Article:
WASHINGTON — Even as the authorities say they remain uncertain what precisely led a gunman to attack a Planned Parenthood facility in Colorado Springs on Friday, a comment attributed to the suspect by a senior law enforcement official — “no more baby parts” — fed directly into an already high-pitched controversy over Planned Parenthood and its practices.
The phrase was an eerie echo of language used by politicians here and in many state capitals since an anti-abortion group began releasing its undercover videos of Planned Parenthood officials discussing possible donations of fetal tissue for medical research.
Congressional supporters and opponents of Planned Parenthood were uncharacteristically subdued over the weekend as they awaited more information about the shooting, which killed three people and wounded nine, so it was unclear how the episode might affect Congress’s year-end agenda after lawmakers return on Monday from their holiday recess. But considering the extent to which Planned Parenthood has fomented political passions on both the left and the right in Washington, that restraint seems unlikely to hold.
Long before Friday, Planned Parenthood was expected to be prominent in the debate over legislation to finance federal operations, which the Republican-controlled Congress must pass before Dec. 11 to keep the government open. Anti-abortion conservatives want Republican leaders to let the government shut down unless President Obama agrees to end reimbursements to Planned Parenthood for health services to low-income patients. (These services do not include abortions, because federal law bans payment for most abortions.)
Interactive Feature | A Brief History of Deadly Attacks on Abortion Providers The fatal shooting of three people at a Planned Parenthood clinic in Colorado Springs was the latest incident in a long history of violent attacks on doctors and clinics providing abortions.
Five congressional committees have been investigating Planned Parenthood since a California-based anti-abortion group called the Center for Medical Progress in July started posting 11 videos online, one at a time over several months, purporting to show that Planned Parenthood was trafficking in “baby parts” for profit. Planned Parenthood has denied that.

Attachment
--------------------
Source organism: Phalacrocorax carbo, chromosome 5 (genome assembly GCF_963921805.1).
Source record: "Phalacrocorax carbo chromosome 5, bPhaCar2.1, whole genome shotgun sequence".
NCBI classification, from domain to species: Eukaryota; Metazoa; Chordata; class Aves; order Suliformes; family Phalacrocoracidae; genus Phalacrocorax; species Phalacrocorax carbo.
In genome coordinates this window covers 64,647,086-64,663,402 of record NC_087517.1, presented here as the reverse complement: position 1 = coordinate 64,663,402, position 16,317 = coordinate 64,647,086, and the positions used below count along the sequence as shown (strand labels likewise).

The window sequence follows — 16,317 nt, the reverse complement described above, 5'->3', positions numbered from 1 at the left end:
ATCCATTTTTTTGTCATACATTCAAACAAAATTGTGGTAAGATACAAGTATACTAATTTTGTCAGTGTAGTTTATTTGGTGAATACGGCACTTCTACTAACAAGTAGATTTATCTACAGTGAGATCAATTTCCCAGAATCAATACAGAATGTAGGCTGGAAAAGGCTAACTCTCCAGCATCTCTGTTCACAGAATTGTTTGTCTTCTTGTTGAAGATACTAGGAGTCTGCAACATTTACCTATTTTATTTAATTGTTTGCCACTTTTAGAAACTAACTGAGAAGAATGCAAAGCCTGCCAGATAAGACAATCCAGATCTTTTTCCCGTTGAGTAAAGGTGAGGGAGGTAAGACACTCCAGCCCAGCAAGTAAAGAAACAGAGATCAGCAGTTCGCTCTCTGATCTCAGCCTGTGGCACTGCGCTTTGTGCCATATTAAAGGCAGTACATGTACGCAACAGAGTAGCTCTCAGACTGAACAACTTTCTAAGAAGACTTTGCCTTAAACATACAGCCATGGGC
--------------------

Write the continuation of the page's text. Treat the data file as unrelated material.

John A. Boehner resigned as House speaker days after creating a special committee to investigate Planned Parenthood, other abortion providers and tissue procurement businesses. His decision to quit was forced by hard-line conservatives’ credible threat to unseat him for refusing to lead a government shutdown over Planned Parenthood funding. His successor, Representative Paul D. Ryan of Wisconsin, did not address the shootings over the weekend. But a spokesman, Brendan Buck, said on Sunday that the tragedy would not change the investigating committee’s plans.
On Saturday, Senator Barbara Boxer, Democrat of California, called on Mr. Ryan to disband the special House committee investigating Planned Parenthood. “It is time to stop the demonizing and witch hunts against Planned Parenthood, its staff and patients, and the lifesaving health care it provides to millions every day,” she said. Representative Marsha Blackburn, Republican of Tennessee, the chairwoman of what is called the Select Investigative Panel on Infant Lives, said in a statement that Mrs. Boxer should stop “playing politics with this tragedy.”
Investigators are interviewing friends, associates and family members of the suspected gunman, Robert L. Dear Jr., to determine whether he had ties to any extremist groups or if anyone helped him plot the attack, according to senior law enforcement officials. The authorities also want to know whether Mr. Dear told anyone about the plot in recent weeks, the officials said. So far, the authorities have found no evidence that he had help from anyone, the officials said. They also said they did not know if the suspect had any political motivations.
Prominent Democrats, including Mr. Obama and the House Democratic leader, Representative Nancy Pelosi of California, initially reacted to the shootings by reiterating their frequent calls for gun safety legislation, not by suggesting that abortion opponents’ attacks on Planned Parenthood might have been incendiary. They were awaiting more information about the shooter and his motivations, Democratic aides said. Others, however, sought to draw a connection between the fiery language used against Planned Parenthood and the potential for violence.
On the ABC News program “This Week” on Sunday, the head of Planned Parenthood of the Rocky Mountains, Vicki Cowart, lamented the “hateful speech” of recent months among legislators and Republican presidential candidates. “I can’t believe that this isn’t contributing to some folks, mentally unwell or not, thinking that it’s O.K. to target Planned Parenthood or to target abortion providers,” she said.